Monday, October 06, 2014

Buddhism & Beef

Many nominal Buddhists in Singapore and Malaysia have the misconception that Buddhists should not eat beef but are not really sure why it should be so.

In my opinion, if Buddhists are not supposed to eat beef, then we might as well abstain from all meat and not just beef. Let me try to clear the air on this matter.

First and foremost, Buddha was not a vegetarian. Basically, he ate whatever decent food was offered to him, just so long it's not poisonous and not an animal that was deliberately killed for him. Yes, Buddha ate meat; he was not a vegetarian.

However, during the period that Buddha lived in India, it was, and still is, a very strong custom for Indians not to eat beef. The reason was because the ox tilled the lands for the farmers and was an utmost valuable contributor to the livelihood and economy of the people. Hence, most folks then regarded the bovine creature as part of the family, conferring on it a status close to that of a precious family member.

Being the wise and ultimately sensitive person that he was, the Gautama Buddha abstained from eating beef too so as not to upset the general social customs then.

Then Buddhism travelled to China via the Silk Route starting from around the 1st century AD. It was through a natural evolution that Buddhism took on certain practices from Confucianism and Taoism while maintaining its core teaching of salvation through the realisation of non-self.

In Chinese culture, there were numerous myths that made its way into Taoism, especially those involving deities and gods. It so happens that there was an interesting story originating from Taoism mythlore that explains why many Chinese do not eat beef. It goes something like this:

A few thousand years ago, there was a huge famine in the land of the Central Kingdom*. The common folk suffered from bad crops and an incredible shortage of staple foods.

The Heavenly Emperor, upon seeing the destitute commoners, decided to send the Horned Ox Deity to convey a message to them and to shine a ray of hope on their poor stomachs. Hence, the Horned Ox Deity lumbered down to earth and made a proclamation on behalf of the Heavenly Emperor:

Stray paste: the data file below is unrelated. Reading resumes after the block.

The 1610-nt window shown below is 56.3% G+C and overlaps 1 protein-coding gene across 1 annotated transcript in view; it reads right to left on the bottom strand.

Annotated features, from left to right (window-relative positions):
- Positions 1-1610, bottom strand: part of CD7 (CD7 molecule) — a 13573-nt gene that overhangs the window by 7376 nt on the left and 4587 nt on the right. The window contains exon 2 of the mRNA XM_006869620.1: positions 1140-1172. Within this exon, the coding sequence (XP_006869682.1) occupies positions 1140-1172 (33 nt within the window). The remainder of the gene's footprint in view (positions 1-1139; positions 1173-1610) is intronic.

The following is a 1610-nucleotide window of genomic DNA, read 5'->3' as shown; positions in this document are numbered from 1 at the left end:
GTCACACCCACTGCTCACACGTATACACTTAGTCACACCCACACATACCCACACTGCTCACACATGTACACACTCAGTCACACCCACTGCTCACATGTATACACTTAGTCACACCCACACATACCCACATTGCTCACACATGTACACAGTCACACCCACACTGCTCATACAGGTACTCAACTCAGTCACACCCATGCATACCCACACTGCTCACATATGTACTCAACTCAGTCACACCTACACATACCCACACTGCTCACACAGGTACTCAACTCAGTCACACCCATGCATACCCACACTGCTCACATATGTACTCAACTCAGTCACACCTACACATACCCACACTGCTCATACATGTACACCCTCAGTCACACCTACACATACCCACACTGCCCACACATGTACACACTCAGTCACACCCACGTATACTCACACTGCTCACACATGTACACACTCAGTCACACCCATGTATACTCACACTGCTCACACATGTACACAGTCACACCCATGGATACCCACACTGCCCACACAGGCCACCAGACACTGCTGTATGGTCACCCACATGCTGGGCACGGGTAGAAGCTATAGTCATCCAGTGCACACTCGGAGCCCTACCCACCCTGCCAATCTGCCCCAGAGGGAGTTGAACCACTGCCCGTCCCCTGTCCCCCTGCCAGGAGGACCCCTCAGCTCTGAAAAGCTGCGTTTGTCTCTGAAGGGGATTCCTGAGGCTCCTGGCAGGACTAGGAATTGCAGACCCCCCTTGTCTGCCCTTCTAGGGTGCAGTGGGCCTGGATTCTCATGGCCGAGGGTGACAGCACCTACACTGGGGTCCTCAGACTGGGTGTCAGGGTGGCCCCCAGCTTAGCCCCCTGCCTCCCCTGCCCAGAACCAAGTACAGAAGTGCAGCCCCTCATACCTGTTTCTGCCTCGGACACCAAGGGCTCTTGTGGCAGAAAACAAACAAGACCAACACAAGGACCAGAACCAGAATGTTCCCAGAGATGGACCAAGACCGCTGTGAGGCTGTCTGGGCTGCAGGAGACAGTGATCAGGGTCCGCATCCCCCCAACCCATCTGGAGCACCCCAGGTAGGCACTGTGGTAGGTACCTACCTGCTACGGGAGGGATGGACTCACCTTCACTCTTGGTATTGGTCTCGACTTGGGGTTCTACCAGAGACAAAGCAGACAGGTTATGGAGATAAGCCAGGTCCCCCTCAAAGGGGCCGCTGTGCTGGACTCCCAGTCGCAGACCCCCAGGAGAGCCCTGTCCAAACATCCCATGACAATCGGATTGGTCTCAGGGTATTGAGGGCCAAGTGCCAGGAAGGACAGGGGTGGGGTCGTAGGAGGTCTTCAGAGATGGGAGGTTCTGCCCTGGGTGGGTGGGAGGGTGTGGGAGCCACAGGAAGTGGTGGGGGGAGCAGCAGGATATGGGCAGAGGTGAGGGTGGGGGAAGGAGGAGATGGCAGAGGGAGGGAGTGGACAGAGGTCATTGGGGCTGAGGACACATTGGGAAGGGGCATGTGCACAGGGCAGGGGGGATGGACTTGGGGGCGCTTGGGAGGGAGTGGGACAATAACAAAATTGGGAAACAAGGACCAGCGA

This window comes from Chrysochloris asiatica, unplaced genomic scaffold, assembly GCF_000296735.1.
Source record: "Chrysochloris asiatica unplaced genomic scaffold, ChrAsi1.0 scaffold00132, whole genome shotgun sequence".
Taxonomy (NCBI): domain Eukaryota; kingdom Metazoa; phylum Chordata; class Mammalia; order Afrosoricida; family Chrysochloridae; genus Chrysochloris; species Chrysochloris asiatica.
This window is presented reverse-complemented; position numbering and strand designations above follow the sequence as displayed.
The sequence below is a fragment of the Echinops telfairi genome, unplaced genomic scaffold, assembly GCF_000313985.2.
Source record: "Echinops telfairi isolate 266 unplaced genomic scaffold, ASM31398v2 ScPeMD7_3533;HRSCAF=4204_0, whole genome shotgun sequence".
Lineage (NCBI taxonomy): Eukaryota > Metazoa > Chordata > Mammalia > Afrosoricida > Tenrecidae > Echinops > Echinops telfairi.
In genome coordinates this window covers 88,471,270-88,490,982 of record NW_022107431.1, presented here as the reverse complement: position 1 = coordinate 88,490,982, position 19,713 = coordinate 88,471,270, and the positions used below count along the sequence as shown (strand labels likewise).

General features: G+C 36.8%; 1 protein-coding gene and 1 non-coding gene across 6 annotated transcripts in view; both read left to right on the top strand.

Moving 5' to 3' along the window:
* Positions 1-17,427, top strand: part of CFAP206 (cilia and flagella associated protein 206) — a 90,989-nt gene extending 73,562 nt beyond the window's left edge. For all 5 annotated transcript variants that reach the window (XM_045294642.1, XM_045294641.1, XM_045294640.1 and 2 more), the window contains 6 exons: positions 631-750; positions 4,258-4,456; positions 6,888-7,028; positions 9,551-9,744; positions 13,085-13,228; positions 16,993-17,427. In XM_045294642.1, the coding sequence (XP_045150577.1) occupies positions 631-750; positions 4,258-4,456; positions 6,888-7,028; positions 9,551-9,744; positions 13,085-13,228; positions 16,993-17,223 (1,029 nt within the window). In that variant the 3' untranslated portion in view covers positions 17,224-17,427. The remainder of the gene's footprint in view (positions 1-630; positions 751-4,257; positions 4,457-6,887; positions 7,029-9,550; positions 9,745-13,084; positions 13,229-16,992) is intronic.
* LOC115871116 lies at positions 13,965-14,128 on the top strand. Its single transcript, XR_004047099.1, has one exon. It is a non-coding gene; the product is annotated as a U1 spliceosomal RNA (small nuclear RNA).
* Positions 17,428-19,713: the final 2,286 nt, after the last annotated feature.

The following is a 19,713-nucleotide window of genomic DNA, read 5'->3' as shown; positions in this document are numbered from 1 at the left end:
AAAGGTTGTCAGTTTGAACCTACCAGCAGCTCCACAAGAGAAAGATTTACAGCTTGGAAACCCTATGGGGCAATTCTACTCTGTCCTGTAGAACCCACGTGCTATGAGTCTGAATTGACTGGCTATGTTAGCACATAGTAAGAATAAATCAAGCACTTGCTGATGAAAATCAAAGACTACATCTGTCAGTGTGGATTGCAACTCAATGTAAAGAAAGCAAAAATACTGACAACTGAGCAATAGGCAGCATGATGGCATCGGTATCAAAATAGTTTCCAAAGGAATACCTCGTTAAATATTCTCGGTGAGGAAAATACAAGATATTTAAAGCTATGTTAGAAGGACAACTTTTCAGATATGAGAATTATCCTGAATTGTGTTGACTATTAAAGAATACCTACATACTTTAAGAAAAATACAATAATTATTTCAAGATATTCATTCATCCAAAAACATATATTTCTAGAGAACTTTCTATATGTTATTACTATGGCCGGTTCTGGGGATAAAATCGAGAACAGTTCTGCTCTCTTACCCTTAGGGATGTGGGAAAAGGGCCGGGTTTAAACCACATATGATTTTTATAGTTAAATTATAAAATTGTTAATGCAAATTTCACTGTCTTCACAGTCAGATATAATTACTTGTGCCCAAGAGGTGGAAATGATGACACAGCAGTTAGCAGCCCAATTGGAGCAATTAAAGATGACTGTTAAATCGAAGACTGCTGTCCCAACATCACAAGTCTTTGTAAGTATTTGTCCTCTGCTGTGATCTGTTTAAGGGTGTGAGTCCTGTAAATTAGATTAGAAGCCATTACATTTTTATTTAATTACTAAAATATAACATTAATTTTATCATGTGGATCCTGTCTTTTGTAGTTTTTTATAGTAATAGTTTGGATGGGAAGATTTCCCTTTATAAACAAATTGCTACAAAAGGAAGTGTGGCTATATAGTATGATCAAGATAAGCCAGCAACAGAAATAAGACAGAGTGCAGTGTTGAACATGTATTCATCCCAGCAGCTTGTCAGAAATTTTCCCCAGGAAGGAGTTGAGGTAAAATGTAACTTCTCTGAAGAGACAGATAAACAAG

"Under the auspices and power of the all-mighty Heavenly Emperor, it is hereby proclaimed that his Celestial Majesty will provide at least three meals a day for everyone!"

Everyone jumped up for joy and raised their hands to heaven, thanking the Heavenly Emperor. Many touched their heads and lips to the ground in their jubilation. Riding on a wave of gratitude and thanks from the humans, the Horned Ox Deity flew back and reported the glad tidings to the Heavenly Emperor.

Imagine his surprise when the Heavenly Emperor gave him a tongue lashing upon his return!

"You fool! I said that I'll provide at least one meal every three days for everyone. Not three meals every one day!" fumed the Celestial All-Mighty. "For that, you are banished to earth and shall slog for eternity in order to provide the humans with three meals every day!"

Hence, it came about that the ox had to plough the fields to provide people with proper meals thrice a day. As a result, the Chinese looked upon the ox as a deity and refused to eat its meat.